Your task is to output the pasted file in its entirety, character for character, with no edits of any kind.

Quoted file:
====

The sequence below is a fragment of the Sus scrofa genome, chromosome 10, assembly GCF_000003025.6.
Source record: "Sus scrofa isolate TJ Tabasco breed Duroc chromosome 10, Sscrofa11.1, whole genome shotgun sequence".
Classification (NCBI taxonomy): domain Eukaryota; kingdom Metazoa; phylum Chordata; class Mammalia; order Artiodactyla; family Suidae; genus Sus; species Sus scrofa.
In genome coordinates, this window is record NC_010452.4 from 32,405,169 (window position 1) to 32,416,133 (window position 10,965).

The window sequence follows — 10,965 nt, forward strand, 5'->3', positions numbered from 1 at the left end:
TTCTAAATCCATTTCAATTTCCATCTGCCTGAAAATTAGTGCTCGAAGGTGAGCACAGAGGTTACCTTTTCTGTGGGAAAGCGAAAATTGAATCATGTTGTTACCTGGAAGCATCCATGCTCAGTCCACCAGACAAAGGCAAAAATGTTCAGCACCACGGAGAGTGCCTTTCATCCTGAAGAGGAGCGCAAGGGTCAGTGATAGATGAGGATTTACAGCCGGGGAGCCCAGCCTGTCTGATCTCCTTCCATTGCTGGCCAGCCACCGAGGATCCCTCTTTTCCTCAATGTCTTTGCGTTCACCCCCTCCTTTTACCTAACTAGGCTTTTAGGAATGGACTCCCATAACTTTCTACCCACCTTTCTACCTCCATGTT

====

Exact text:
The sequence below is a fragment of the Sus scrofa genome, chromosome 10, assembly GCF_000003025.6.
Source record: "Sus scrofa isolate TJ Tabasco breed Duroc chromosome 10, Sscrofa11.1, whole genome shotgun sequence".
Classification (NCBI taxonomy): domain Eukaryota; kingdom Metazoa; phylum Chordata; class Mammalia; order Artiodactyla; family Suidae; genus Sus; species Sus scrofa.
In genome coordinates, this window is record NC_010452.4 from 32,405,169 (window position 1) to 32,416,133 (window position 10,965).

The window sequence follows — 10,965 nt, forward strand, 5'->3', positions numbered from 1 at the left end:
TTCTAAATCCATTTCAATTTCCATCTGCCTGAAAATTAGTGCTCGAAGGTGAGCACAGAGGTTACCTTTTCTGTGGGAAAGCGAAAATTGAATCATGTTGTTACCTGGAAGCATCCATGCTCAGTCCACCAGACAAAGGCAAAAATGTTCAGCACCACGGAGAGTGCCTTTCATCCTGAAGAGGAGCGCAAGGGTCAGTGATAGATGAGGATTTACAGCCGGGGAGCCCAGCCTGTCTGATCTCCTTCCATTGCTGGCCAGCCACCGAGGATCCCTCTTTTCCTCAATGTCTTTGCGTTCACCCCCTCCTTTTACCTAACTAGGCTTTTAGGAATGGACTCCCATAACTTTCTACCCACCTTTCTACCTCCATGTT